It’s been fifty years since John Bianchi introduced the first plastic/rubber loading strip for revolvers. Available in the early 1970s, the “Speed Strip” was made from rubber with a spring steel center. The steel insert was eventually dropped, and the composite changed to urethane to become the Speed Strip that we know today.
Originally offered in a six-shot .38/.357 format, a .44/.45 version was later added. Bianchi contributed many great ideas to the industry, maybe none more important than the Speed Strip. It remains viable because it’s an imminently practical piece of equipment for those that carry double action revolvers.
Tuff Products got into the market with their Quick Strips more recently. They have become the leader in providing strips for the greatest variety of calibers. Tuff took some heat for their original plastic being too stiff, making the strips hard to load and prone to cracking. They were responsive to criticism and changed their formula to soften and improve the strips they currently offer.
They make 10-round variants for Rimfires: one for .22 LR and one for .22 Magnum. Six and 8-shot versions for .32 Long/H&R Mag/.327 Federal Mag that will also work with 9mm. In .38/.357 they sell 5,6,7, and 8-round strips.
Tuff Products also offer a 6-shot strip for the .41 Magnum, 5 and 6round ones for .44 Special/Magnum or .45 Colt. They even have 5 and 6-shot strips for the .45 Auto Rim! All the centerfire revolver strips will work for loading single shot break open rifles, too.
Tuff’s website lists the compatibility for rifle cartridges (as an example, the .41 Mag strip will work with .243 Winchester, .257 Roberts, .270 Win, .308 Win, & .30-06). Tuff also makes strips for 12-, 20-, and 10-gauge shotguns and 40mm launchers. They make most models in either black or orange—and one (a 5-shot .38) in pink. Tuff is a breath of fresh air for those that carry revolvers in calibers other than .38.
DeSantis offers a six shot .38 caliber “Swift Strip”. If you purchase a Kimber K6 revolver, one will be supplied in the Kimber branded carrying case. The Swift Strip is softer than the Bianchi or the Tuff version and works well.
Galco has even gotten into the business with their “EZ Loader”—another soft 6-shot .38/.357 strip. The DeSantis and Galco strips are competitively priced and are a welcome addition. Strips are typically sold in pairs and can be had for eight to twelve bucks a set. I have used both and found them to be completely satisfactory for use with .38 revolvers.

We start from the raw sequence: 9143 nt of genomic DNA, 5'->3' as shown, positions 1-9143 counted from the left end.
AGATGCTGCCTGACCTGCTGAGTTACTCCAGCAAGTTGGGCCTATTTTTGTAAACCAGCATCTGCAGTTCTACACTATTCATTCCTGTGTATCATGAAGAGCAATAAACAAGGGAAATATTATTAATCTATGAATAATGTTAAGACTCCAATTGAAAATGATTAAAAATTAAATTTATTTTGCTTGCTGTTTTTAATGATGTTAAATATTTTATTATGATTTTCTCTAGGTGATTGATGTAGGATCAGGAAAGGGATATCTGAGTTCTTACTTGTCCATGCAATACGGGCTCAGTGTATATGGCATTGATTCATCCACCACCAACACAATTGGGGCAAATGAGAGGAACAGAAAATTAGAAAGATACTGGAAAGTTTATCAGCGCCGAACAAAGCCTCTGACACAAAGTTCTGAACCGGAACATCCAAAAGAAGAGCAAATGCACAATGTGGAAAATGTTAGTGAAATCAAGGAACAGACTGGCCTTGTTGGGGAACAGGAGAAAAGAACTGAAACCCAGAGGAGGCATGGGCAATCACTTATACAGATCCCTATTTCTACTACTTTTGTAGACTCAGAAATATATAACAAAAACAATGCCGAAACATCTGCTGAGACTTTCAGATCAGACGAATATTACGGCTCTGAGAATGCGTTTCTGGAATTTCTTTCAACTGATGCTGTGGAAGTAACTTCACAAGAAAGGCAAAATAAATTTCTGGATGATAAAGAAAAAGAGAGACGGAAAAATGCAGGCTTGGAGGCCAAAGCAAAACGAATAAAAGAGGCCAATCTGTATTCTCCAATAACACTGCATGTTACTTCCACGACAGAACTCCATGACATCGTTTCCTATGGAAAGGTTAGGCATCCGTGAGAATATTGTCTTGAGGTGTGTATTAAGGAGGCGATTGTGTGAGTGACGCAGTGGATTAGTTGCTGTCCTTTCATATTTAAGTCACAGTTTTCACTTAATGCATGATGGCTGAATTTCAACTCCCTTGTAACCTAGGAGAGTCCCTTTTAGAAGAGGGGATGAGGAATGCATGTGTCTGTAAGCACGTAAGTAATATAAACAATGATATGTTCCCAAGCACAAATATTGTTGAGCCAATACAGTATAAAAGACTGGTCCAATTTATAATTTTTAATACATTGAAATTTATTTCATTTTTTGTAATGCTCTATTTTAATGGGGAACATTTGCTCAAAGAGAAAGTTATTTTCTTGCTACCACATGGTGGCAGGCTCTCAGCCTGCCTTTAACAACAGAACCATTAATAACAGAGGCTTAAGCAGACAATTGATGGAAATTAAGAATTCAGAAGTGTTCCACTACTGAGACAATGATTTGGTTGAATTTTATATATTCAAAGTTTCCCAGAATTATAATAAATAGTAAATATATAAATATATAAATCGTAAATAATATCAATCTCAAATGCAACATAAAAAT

Another newcomer is a company called zeta6. These folks have a law enforcement background and a passion for improving loading options for snub revolvers. They started with a J-frame specific five shot strip (J-STRIP) that grouped the cartridges 2, 2, and.
They listened to feedback from revolver guys and introduced their SYM-STRIP, also aimed at 5-shot snubbys. It has a gripping tab on either end, with rounds grouped in 2’s on the outside and a single round in the middle. This makes the SYM-STRIP completely ambidextrous and gives the user the option to leave out the center round if loading only 4 rounds. Many serious snub carriers have adopted the 4-round strip after pondering how long fully loading with five keeps their gun silent.
Also made by zeta6 are makes some really innovative non-linear strip designs. If you favor a Ruger LCR or a J or K frame S&W, you need to check out their website.
Names like “Speed”, “Quick”, and “Swift” imply that these strips make for fast reloads. Compared to a pocketful of loose rounds, or a dump pouch found on a cop’s duty belt in the 1970’s, absolutely. Pitted against any speedloader, not so much. Slid in a pocket or dedicated pouch though, they provide an easily concealed source of spare ammo that is more likely to be carried than a bulky speedloader.
With good technique and practice, strips can get you back in the fight in 4-8 seconds, depending on how many rounds you choose to load. They allow a revolver to be topped off if a few rounds have been fired where a speedloader mandates dumping everything in the cylinder.
Chances are you’ll win or lose your fight with what’s in the gun, but there’s no reason not to carry spare revolver ammo when Bianchi’s invention continues to make it so easy.